This fire burnt in western Greenland just north of the Arctic Circle on 10 July 2019, as observed by the US Landsat 8 satellite. (NASA/Visible Earth)
Unusually high levels of wildfire activity within the Arctic Circle monitored since the second week of June 2019 have continued well into August, data from the EU-funded Copernicus Atmosphere Monitoring Service (CAMS) implemented by ECMWF show.
Many of the fires have burnt in Siberia, Alaska and northern Canada, but there has also been some wildfire activity in Greenland. Environmental impacts include air pollution resulting from exceptionally high levels of emissions, and potential climate feedbacks.
Sustained fire activity
“With a couple of exceptions, every day since 9 June the total radiative power from wildfires within the Arctic Circle has been above average compared to the last 15 years,” says ECMWF scientist Mark Parrington. “This makes the summer of 2019 an exceptional wildfire season for the area.”
CAMS data show that the daily radiative power from wildfires within the Arctic Circle has been above average almost every day this summer. On some days, such as 28 June, it was more than ten times the average value for the years 2003–2018. (Data source: CAMS Global Fire Assimilation System)
The increased wildfire activity comes at a time of unusually high temperatures and dry conditions in parts of the Arctic. For example, in June 2019 temperatures in parts of northern Siberia were nearly 10°C warmer than the 1981 to 2010 average.
“In these conditions, it is easier for wildfires to grow and to be more long-lived,” Mark notes.
From Siberia to Greenland
A map of total fire radiative power from 1 June to 18 August 2019 shows extensive clusters of fires in Siberia, including many in the Arctic Circle. “Fires have also been widespread in Alaska and Canada, with above-average wildfire activity this summer also south of the Arctic Circle in many cases,” says Mark.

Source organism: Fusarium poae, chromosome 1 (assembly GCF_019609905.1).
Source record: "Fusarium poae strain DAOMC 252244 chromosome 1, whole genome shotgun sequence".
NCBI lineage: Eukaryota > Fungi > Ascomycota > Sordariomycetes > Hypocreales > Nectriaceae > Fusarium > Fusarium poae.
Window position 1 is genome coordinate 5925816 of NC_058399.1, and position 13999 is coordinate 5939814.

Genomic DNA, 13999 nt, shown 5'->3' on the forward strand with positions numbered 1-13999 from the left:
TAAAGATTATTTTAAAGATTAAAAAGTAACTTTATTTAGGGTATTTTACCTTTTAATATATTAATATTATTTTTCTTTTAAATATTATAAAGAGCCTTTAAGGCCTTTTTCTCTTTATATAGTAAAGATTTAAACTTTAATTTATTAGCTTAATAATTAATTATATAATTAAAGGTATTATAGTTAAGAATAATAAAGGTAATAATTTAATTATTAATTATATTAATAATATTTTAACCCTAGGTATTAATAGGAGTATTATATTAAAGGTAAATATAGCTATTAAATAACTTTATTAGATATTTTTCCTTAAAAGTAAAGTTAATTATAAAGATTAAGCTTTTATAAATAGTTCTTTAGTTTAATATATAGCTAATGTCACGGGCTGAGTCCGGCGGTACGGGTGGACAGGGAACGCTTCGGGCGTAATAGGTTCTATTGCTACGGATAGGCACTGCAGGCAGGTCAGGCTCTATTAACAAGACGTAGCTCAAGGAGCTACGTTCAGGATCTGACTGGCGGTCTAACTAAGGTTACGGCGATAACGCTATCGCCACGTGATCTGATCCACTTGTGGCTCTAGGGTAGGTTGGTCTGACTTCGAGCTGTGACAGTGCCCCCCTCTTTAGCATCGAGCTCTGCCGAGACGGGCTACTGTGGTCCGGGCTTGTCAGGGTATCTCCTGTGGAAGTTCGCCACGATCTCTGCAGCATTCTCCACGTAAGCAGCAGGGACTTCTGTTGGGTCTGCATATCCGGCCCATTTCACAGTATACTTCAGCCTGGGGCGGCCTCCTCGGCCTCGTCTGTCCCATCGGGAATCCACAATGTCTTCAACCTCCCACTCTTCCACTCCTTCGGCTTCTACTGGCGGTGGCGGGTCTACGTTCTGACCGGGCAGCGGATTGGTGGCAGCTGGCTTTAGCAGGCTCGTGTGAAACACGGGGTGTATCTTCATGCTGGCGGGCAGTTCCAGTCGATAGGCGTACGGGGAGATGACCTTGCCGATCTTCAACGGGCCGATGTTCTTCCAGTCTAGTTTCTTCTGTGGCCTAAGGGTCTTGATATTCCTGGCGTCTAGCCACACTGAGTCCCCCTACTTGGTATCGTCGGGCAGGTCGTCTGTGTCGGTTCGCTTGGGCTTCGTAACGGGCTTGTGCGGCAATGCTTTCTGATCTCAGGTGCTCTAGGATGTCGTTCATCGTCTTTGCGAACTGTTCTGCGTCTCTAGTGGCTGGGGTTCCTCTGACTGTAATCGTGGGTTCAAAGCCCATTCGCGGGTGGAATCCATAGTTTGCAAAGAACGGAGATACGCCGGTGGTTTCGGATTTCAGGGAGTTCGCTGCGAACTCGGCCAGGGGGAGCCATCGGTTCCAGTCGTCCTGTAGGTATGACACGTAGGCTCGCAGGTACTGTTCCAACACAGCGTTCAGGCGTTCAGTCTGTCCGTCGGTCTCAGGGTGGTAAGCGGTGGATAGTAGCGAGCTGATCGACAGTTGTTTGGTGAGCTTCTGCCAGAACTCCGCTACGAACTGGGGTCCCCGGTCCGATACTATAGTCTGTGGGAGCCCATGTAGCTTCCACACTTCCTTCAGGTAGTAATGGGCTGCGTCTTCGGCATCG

Map of total radiative power from 1 June to 18 August 2019. The blue dashed line marks the location of the Arctic Circle. (Data Source: CAMS Global Fire Assimilation System)
Unusually, there has also been some wildfire activity in western Greenland, just north of the Arctic Circle. “This has been on a much smaller scale than the fires seen elsewhere in the Arctic, but it is rare to see any such activity in Greenland at all,” Mark notes.
By mid-August, 2019 estimated wildfire emissions of CO2 within the Arctic Circle had surpassed 150 megatonnes. That is much more than the total annual amount in any other year since 2003.
The chart shows the annual total estimated wildfire CO2 emissions in the Arctic Circle between 2003 and 2018 and the 2019 total up to 18 August. (Data source: CAMS Global Fire Assimilation System)
CO2 is one of 40 different constituents of smoke estimated with the CAMS Global Fire Assimilation System (GFAS). It reflects the intensity of the fire activity and enables comparisons with annual reported fossil fuel emissions for different countries.
For example, the estimated amount of CO2 released into the atmosphere from Arctic wildfires this year so far is more than three times Sweden’s total annual emissions.
Other constituents of smoke include particulate matter, which may settle on snow or ice, and pollutants that can affect air quality. These impacts may occur near the fires or up to thousands of kilometres downwind.
There are also potential climate feedbacks. “Particulate matter settling on snow or ice can lead to sunlight being absorbed rather than reflected,” Mark points out. “In addition, some of the CO2 released in the fires, for example from burning peat, may not be reabsorbed in future regrowth. Any net emissions will contribute to global warming.”